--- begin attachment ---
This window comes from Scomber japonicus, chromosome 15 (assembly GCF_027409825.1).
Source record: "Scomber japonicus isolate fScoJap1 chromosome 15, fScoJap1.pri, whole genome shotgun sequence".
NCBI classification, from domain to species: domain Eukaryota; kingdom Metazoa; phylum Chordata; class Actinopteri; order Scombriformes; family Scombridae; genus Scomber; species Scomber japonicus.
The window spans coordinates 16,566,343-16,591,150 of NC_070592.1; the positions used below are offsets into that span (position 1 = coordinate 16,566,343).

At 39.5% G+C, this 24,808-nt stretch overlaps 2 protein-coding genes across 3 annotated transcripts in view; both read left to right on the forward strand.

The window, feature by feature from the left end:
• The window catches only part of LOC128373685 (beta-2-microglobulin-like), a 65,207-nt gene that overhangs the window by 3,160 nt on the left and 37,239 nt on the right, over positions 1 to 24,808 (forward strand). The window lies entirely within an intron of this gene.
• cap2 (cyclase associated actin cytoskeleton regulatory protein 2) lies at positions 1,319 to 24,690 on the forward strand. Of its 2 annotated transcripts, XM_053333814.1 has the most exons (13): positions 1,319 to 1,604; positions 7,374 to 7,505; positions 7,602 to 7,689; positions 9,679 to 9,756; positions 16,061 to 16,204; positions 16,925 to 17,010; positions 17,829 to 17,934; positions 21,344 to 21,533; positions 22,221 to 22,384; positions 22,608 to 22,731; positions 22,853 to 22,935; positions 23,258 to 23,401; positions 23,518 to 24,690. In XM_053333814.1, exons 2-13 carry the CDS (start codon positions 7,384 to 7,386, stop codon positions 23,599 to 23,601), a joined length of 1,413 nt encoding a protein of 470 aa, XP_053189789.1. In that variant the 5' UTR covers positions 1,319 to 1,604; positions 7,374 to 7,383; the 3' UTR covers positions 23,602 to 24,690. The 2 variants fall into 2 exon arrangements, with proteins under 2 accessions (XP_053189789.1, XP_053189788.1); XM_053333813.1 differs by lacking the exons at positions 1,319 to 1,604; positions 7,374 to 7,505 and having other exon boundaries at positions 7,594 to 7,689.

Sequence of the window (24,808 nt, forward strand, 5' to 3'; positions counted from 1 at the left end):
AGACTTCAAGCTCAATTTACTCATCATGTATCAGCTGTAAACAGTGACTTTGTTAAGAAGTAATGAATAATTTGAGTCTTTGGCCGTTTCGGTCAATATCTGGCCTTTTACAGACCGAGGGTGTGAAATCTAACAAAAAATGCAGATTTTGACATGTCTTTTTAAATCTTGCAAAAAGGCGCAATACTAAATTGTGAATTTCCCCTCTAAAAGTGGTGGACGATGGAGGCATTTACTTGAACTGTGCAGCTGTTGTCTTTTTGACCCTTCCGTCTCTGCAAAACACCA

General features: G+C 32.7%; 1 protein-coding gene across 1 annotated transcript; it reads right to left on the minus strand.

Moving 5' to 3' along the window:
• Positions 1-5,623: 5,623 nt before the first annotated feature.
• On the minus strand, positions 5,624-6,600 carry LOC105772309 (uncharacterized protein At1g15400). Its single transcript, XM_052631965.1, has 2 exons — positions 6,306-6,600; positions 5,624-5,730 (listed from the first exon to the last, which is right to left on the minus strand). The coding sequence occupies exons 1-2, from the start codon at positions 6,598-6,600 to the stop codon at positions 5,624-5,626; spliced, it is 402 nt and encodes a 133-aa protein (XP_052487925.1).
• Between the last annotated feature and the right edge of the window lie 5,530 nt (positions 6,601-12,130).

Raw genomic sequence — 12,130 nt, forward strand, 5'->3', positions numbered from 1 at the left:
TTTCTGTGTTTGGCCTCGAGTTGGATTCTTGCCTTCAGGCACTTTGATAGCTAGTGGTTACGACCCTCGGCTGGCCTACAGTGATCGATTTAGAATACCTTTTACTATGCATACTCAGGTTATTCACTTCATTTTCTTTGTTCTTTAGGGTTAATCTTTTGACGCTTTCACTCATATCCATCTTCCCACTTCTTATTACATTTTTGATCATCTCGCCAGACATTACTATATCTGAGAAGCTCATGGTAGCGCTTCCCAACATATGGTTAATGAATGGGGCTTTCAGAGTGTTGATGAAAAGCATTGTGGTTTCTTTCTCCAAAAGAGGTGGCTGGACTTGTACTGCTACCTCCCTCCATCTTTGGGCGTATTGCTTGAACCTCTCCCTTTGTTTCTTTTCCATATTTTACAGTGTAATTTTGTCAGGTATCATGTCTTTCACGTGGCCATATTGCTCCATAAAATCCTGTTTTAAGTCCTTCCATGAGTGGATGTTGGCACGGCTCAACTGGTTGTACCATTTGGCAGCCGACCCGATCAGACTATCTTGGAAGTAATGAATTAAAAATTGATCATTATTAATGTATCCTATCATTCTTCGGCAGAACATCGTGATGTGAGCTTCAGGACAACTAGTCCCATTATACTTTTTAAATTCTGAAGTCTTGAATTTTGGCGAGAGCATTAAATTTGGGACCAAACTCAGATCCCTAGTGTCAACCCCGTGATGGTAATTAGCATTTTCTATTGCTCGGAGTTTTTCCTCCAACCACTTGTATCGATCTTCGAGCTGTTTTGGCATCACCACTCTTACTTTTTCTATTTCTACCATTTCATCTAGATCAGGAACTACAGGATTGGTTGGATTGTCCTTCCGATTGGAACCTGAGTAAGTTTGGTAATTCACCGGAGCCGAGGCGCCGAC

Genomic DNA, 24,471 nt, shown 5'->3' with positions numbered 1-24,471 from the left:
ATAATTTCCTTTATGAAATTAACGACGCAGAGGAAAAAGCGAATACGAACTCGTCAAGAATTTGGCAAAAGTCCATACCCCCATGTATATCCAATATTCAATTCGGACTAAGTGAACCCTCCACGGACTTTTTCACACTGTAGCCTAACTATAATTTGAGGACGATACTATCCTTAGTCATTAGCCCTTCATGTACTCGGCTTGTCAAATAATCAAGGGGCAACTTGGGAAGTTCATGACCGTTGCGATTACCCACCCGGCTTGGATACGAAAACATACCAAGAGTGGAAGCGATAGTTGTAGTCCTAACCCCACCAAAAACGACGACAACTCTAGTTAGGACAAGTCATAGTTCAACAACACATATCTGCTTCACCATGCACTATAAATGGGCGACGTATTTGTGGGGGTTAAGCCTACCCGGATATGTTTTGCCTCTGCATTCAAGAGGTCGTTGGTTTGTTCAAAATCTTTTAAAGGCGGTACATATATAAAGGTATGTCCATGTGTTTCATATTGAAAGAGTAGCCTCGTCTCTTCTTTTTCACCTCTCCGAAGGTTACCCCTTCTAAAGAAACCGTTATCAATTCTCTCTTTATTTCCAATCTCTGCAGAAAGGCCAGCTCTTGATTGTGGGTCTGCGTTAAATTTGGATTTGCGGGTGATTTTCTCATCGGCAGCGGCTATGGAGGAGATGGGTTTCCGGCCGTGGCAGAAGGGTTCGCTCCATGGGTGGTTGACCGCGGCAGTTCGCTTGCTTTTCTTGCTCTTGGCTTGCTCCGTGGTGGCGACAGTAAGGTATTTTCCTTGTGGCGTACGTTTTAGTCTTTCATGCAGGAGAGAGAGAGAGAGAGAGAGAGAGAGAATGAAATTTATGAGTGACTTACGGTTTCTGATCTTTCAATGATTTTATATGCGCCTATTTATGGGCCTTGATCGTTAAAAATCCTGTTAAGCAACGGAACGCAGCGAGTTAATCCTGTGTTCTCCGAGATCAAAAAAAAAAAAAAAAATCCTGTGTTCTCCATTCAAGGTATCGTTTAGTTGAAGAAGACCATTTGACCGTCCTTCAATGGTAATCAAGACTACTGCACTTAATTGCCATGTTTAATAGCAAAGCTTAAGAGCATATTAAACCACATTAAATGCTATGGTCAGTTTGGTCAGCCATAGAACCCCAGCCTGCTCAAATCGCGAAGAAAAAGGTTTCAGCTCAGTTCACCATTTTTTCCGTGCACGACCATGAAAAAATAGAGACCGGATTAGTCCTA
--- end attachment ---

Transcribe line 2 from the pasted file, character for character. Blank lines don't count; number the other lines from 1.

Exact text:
Source record: "Scomber japonicus isolate fScoJap1 chromosome 15, fScoJap1.pri, whole genome shotgun sequence".